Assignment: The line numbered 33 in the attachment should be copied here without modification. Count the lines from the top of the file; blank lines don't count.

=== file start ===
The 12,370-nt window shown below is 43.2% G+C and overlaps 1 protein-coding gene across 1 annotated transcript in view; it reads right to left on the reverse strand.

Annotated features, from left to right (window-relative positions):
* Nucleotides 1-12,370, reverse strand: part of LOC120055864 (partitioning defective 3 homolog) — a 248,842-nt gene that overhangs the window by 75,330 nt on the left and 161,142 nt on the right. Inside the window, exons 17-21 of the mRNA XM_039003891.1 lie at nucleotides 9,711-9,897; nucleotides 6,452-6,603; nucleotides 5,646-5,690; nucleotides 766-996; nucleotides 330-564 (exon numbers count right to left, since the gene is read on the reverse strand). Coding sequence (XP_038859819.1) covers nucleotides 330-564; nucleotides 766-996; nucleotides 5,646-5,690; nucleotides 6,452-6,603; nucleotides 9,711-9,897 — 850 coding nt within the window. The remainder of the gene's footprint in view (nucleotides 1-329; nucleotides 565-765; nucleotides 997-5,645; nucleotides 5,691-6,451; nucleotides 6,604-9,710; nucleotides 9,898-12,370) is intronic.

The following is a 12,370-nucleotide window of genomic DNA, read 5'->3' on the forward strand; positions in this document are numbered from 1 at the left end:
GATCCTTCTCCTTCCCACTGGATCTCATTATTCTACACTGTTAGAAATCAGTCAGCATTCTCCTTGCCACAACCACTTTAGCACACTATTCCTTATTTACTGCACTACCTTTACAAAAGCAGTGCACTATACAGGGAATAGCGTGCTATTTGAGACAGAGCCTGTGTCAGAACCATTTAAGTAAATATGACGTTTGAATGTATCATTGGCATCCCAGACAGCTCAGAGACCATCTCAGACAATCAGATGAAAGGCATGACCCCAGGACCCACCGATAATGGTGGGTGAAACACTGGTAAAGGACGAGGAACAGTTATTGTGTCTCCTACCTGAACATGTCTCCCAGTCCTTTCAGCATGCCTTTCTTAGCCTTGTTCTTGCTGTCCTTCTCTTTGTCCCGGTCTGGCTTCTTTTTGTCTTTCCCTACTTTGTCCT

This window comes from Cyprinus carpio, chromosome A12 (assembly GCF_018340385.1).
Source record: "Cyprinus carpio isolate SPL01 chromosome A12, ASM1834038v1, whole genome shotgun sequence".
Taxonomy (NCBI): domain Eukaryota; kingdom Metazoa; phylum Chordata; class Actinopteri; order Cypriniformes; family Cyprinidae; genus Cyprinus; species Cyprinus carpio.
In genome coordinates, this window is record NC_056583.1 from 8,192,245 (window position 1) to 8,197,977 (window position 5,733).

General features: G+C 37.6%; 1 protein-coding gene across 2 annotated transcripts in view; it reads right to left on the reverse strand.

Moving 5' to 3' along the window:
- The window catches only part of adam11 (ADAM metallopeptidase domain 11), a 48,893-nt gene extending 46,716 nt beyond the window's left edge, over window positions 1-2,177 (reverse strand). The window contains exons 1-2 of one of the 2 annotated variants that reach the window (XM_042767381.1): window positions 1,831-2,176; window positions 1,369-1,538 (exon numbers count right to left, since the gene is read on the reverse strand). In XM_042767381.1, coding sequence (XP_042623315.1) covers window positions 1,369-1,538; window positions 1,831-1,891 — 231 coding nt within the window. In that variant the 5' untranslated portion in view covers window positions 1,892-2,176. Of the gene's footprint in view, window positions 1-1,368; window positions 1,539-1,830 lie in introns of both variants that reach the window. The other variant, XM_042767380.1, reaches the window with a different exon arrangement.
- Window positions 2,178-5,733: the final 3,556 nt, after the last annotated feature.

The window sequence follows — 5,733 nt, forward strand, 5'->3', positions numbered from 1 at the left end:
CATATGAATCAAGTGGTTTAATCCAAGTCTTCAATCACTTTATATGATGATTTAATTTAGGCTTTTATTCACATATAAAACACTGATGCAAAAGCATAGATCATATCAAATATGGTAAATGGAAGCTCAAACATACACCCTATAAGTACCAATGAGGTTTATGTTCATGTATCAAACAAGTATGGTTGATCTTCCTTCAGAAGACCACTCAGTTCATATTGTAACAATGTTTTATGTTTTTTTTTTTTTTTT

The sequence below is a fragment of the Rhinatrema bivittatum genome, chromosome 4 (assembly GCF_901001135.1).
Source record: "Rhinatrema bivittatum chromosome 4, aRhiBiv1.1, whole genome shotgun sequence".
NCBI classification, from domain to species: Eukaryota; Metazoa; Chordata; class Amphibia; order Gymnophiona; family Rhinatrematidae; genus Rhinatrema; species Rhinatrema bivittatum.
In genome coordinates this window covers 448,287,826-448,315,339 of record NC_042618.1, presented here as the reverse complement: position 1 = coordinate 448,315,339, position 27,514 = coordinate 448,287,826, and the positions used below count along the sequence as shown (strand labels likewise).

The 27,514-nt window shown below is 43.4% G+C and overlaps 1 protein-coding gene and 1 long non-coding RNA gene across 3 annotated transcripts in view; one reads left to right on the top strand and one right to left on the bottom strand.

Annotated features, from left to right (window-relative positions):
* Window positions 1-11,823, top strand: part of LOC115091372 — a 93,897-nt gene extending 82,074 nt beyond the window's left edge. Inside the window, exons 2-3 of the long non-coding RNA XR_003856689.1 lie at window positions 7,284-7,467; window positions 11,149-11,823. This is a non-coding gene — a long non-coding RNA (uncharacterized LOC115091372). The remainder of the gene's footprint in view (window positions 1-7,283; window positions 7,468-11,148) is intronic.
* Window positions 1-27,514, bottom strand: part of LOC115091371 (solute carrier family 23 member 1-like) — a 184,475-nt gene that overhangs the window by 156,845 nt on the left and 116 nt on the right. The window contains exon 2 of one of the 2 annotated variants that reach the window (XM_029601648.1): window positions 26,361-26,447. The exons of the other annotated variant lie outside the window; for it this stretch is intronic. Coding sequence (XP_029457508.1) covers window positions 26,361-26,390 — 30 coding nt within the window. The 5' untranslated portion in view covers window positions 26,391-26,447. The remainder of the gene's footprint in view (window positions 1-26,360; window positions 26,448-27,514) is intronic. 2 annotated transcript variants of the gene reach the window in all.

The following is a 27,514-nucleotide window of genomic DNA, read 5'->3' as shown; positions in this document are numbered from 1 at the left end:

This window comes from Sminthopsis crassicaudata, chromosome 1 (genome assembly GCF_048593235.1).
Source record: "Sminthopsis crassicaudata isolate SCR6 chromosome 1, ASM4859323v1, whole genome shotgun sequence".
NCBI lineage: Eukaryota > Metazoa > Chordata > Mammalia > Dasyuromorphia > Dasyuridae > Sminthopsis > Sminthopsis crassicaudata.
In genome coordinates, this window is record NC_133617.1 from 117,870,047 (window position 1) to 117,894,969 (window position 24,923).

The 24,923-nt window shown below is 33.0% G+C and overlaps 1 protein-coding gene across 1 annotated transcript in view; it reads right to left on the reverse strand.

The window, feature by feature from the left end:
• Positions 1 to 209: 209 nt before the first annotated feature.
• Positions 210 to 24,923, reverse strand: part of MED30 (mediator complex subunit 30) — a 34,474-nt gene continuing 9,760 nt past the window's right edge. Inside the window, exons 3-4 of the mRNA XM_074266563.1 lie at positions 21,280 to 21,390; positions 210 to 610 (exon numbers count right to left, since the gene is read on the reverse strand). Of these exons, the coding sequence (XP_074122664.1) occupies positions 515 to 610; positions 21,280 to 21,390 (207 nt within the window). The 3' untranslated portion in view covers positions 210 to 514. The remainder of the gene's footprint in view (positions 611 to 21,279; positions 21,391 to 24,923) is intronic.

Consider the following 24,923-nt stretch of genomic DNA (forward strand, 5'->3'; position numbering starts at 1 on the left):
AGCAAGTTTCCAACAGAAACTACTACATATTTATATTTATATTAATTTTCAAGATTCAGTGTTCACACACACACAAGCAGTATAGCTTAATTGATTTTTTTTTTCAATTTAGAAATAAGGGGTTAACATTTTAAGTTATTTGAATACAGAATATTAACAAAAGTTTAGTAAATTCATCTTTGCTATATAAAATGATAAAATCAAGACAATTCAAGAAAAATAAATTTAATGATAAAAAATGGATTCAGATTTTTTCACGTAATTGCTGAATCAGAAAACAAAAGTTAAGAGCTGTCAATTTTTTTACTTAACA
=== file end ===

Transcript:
Consider the following 24,923-nt stretch of genomic DNA (forward strand, 5'->3'; position numbering starts at 1 on the left):